By NINA GOODBY
The San Francisco Motorcycle Club, the second oldest club of its kind in the country, celebrated its 105th Anniversary on Saturday with a garage sale, public open house, and live music at their clubhouse at Folsom and 18th streets.
Members of all ages gathered with their families to snack on hot dogs in the large, wood-paneled clubroom – the club’s home since 1947 – strewn Saturday with blue and yellow balloons for the celebration. Kids, some of them honorary members called “mascots,” migrated toward a large screen that projected Monsters Inc.
“We’ve always been a very family-oriented club,” said 12-year club member Jim Hoogerhyde, a wiry rider with tattooed arms and a narrow face.
Hoogerhyde drives fast. Clocking in at 215 miles per hour two weeks ago at Bonneville, the Potrero Hill electrician set a world record for land speed racing.
“We’re a mixed group,” said Cary Speidell, a member since 2004 and one of ten female members. “It’s probably our biggest challenge, but it’s also what makes us so cool. There’s no one bike, there’s no one profession, there’s no one type of person here. We have lawyers, construction workers, we have artists, electricians.”
S.F.M.C.’s 115 members ride an array of bike brands and types. When someone mentions a trade name during club meetings, the 25-cent fine established by club founders is still imposed.
A dozen old photo albums spread out on folding tables for today’s event showed faded photos from the 1920s of women on bikes.
Women have been allowed in as voting members since 1910 – six years after twelve people founded the club in 1904. The Yonkers Motorcycle Club, founded in 1903, is the oldest club.
Tegan Hetzel-Dobbins, a cheerful blonde with glasses, was elected the club’s first female president this year. “Being the first female President is huge,” she said. “The club is growing in a positive way and it’s cool to be a part of that.”
Katrina Decker, a lawyer who has been a member for ten years added, “Some of the guys are a bit rough around the edges, but there’s also lot of young blood coming in.” She said women gained respect by “going out and riding.”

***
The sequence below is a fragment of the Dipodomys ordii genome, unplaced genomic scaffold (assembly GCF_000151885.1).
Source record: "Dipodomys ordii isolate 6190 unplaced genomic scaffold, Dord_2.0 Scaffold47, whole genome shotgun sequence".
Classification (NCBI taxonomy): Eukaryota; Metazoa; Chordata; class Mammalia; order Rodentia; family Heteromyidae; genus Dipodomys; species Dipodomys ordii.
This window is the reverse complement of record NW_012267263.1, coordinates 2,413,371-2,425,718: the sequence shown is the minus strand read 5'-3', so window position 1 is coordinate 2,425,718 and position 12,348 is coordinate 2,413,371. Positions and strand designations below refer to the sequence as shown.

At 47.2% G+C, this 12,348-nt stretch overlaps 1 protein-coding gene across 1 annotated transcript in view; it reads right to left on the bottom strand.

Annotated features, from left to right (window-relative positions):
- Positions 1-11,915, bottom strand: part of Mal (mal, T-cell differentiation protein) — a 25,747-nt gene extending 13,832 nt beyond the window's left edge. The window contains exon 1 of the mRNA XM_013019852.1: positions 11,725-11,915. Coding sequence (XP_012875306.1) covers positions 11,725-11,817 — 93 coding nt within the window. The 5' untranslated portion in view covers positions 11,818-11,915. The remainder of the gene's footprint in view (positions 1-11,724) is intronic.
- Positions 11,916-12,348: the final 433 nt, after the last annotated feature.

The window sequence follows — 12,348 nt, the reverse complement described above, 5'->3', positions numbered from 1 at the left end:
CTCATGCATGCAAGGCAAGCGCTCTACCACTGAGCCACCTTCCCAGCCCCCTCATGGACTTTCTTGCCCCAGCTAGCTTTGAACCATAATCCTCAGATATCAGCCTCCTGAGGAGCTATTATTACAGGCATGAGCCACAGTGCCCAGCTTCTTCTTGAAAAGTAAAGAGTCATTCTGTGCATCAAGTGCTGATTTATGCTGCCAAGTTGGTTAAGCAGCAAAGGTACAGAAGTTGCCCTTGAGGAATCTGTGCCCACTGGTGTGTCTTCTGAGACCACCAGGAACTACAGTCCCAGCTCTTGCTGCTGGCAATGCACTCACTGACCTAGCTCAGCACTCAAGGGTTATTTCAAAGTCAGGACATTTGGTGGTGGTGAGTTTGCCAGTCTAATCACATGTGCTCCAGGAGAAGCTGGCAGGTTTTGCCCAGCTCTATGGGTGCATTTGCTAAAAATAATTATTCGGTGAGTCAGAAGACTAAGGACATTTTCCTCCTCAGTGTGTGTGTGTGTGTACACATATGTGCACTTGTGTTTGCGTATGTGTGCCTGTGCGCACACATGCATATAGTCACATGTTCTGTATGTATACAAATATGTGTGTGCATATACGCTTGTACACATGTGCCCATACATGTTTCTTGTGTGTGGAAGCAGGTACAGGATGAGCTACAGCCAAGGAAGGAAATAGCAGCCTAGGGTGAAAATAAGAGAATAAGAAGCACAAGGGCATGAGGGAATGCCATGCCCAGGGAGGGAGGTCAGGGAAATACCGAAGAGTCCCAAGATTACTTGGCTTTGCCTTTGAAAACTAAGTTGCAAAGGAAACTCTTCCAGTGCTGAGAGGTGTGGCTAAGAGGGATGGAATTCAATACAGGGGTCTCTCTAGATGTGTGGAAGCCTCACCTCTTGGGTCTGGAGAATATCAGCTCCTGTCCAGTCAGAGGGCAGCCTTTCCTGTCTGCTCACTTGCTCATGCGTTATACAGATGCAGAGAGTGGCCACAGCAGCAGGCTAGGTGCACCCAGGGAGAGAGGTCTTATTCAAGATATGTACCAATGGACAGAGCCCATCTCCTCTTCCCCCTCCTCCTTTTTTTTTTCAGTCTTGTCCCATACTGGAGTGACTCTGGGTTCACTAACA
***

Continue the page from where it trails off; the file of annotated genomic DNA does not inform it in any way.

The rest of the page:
Club members ride together about 25 times a year.
To join S.F.M.C. riders must have an M-1 license, their own bike, and an invitation from a current member.
After a probation period there’s an initiation hazing that tends toward the silly, members said. One initiate, for example, had to dress up in a bunny suit for a ride around the city.
Membership has risen steadily over the last fifteen years. It peaked in 1911 with 500-plus members, but by the early 1980s only a dozen riders remained.
Member Brian Holm attributed the drop to competition from other clubs, television, and a generational handoff that occurred in the late 1970s.
“People didn’t need each other as much for entertainment,” Holm said as he relaxed into a small plastic chair on the side walk to smoke a skinny cigar.
As an organization, the S.F.M.C has never been of the outlaw breed. “I won’t say there’s never been anyone in the club who’s the outlaw type,” said Holm. “But we’ve never been an outlaw club.”
Relationships with other clubs kept the club alive when only a dozen members remained, he said. Those connections still exist.
“The sense of community we have, you don’t get this from a lot of things,” said Todd Hodge, one of 17 members from the Pasadena Motorcycle Club, established in 1907, that rode up for the S.F.M.C.’s anniversary.
Hodge is working to rekindle camaraderie between the clubs, which reaches back to the early 1900s. In particular he is working to recreate a ride from both clubhouses to meet in Pismo beach, a tradition that happened several times in the 1920s.
The club’s community also reaches into the Mission District. Members hosted a fundraising event last Friday for the Clinica Martin-Baro, and regularly participate in blood drives. “Occasionally we make withdrawals so we should make deposits too,” said Holm.
Like most motorcycle clubs, it has its share of injuries and loss. Seven years ago Decker had an accident that left her left arm paralyzed, and two weeks ago she began learning how to ride one-handed. “If it’s something you love you can’t give it up,” Decker said. “You have to follow the dream.”